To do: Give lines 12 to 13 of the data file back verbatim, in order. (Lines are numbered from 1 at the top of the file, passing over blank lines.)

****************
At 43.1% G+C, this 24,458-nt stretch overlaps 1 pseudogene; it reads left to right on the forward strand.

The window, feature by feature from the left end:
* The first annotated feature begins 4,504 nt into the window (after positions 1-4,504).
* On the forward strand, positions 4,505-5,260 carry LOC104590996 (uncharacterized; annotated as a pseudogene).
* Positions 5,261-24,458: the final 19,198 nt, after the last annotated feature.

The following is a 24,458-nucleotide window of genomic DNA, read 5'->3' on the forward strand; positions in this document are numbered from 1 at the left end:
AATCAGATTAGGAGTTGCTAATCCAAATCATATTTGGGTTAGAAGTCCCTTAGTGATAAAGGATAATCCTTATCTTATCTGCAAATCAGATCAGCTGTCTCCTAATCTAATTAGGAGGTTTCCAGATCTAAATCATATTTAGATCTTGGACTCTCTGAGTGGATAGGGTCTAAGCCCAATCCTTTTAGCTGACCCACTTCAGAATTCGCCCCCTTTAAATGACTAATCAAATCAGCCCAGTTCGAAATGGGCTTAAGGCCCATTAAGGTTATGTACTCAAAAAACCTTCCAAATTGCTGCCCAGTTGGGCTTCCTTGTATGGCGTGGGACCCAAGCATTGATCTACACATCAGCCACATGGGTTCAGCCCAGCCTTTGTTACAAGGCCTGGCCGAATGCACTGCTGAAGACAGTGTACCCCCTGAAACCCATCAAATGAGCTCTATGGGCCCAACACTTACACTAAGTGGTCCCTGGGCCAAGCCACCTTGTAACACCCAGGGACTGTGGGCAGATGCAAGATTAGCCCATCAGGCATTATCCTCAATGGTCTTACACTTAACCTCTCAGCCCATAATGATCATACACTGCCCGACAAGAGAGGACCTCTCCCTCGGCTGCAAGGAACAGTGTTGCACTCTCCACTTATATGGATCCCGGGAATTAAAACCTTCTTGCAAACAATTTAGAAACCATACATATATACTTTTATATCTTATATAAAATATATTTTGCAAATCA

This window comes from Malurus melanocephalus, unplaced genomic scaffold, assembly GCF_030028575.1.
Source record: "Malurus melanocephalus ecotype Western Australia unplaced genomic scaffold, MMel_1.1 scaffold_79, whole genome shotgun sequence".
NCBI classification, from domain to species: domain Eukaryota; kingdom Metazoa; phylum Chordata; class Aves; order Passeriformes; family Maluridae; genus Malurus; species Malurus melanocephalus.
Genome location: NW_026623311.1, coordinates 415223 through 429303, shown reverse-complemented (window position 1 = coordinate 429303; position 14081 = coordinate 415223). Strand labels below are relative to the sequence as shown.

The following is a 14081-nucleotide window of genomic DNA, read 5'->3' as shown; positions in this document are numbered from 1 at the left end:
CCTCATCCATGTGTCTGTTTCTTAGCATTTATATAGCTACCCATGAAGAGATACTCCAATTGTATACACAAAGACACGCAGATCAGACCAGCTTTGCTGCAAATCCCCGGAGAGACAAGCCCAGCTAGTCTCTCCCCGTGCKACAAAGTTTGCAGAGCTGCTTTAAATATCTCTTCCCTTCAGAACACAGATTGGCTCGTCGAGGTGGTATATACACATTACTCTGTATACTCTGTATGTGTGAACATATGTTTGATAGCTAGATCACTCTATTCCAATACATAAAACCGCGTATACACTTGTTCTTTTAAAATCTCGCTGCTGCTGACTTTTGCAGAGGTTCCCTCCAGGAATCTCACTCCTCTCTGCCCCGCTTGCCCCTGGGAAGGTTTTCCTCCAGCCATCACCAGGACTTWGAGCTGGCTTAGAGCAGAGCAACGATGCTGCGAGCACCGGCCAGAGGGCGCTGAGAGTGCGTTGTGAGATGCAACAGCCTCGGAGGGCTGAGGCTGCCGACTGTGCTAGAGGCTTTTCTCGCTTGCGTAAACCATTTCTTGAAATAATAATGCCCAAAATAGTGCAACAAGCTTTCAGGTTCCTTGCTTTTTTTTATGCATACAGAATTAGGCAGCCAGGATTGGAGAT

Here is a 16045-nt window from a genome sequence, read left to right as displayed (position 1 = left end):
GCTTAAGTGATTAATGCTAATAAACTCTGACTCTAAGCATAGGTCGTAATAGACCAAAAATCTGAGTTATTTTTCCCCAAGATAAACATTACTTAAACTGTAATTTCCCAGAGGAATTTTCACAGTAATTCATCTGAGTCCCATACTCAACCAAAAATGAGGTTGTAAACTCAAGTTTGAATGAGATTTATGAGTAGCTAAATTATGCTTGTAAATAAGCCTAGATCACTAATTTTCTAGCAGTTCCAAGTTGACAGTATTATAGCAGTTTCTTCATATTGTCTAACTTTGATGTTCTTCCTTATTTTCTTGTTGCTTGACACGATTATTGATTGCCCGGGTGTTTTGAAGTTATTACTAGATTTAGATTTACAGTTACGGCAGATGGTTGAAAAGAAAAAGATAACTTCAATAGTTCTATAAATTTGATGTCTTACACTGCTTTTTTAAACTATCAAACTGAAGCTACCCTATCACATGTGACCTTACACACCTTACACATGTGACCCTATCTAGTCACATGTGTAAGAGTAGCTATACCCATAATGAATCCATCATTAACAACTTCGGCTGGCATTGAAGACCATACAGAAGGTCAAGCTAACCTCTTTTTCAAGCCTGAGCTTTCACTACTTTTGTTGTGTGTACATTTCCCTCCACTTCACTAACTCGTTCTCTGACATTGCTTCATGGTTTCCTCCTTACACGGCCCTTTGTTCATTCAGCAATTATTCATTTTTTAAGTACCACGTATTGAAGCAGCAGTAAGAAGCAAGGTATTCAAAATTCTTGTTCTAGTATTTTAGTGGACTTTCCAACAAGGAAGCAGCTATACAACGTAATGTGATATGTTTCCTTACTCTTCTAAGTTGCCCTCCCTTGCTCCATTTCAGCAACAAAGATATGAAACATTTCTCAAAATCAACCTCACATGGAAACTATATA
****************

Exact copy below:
The following is a 14081-nucleotide window of genomic DNA, read 5'->3' as shown; positions in this document are numbered from 1 at the left end:
CCTCATCCATGTGTCTGTTTCTTAGCATTTATATAGCTACCCATGAAGAGATACTCCAATTGTATACACAAAGACACGCAGATCAGACCAGCTTTGCTGCAAATCCCCGGAGAGACAAGCCCAGCTAGTCTCTCCCCGTGCKACAAAGTTTGCAGAGCTGCTTTAAATATCTCTTCCCTTCAGAACACAGATTGGCTCGTCGAGGTGGTATATACACATTACTCTGTATACTCTGTATGTGTGAACATATGTTTGATAGCTAGATCACTCTATTCCAATACATAAAACCGCGTATACACTTGTTCTTTTAAAATCTCGCTGCTGCTGACTTTTGCAGAGGTTCCCTCCAGGAATCTCACTCCTCTCTGCCCCGCTTGCCCCTGGGAAGGTTTTCCTCCAGCCATCACCAGGACTTWGAGCTGGCTTAGAGCAGAGCAACGATGCTGCGAGCACCGGCCAGAGGGCGCTGAGAGTGCGTTGTGAGATGCAACAGCCTCGGAGGGCTGAGGCTGCCGACTGTGCTAGAGGCTTTTCTCGCTTGCGTAAACCATTTCTTGAAATAATAATGCCCAAAATAGTGCAACAAGCTTTCAGGTTCCTTGCTTTTTTTTATGCATACAGAATTAGGCAGCCAGGATTGGAGAT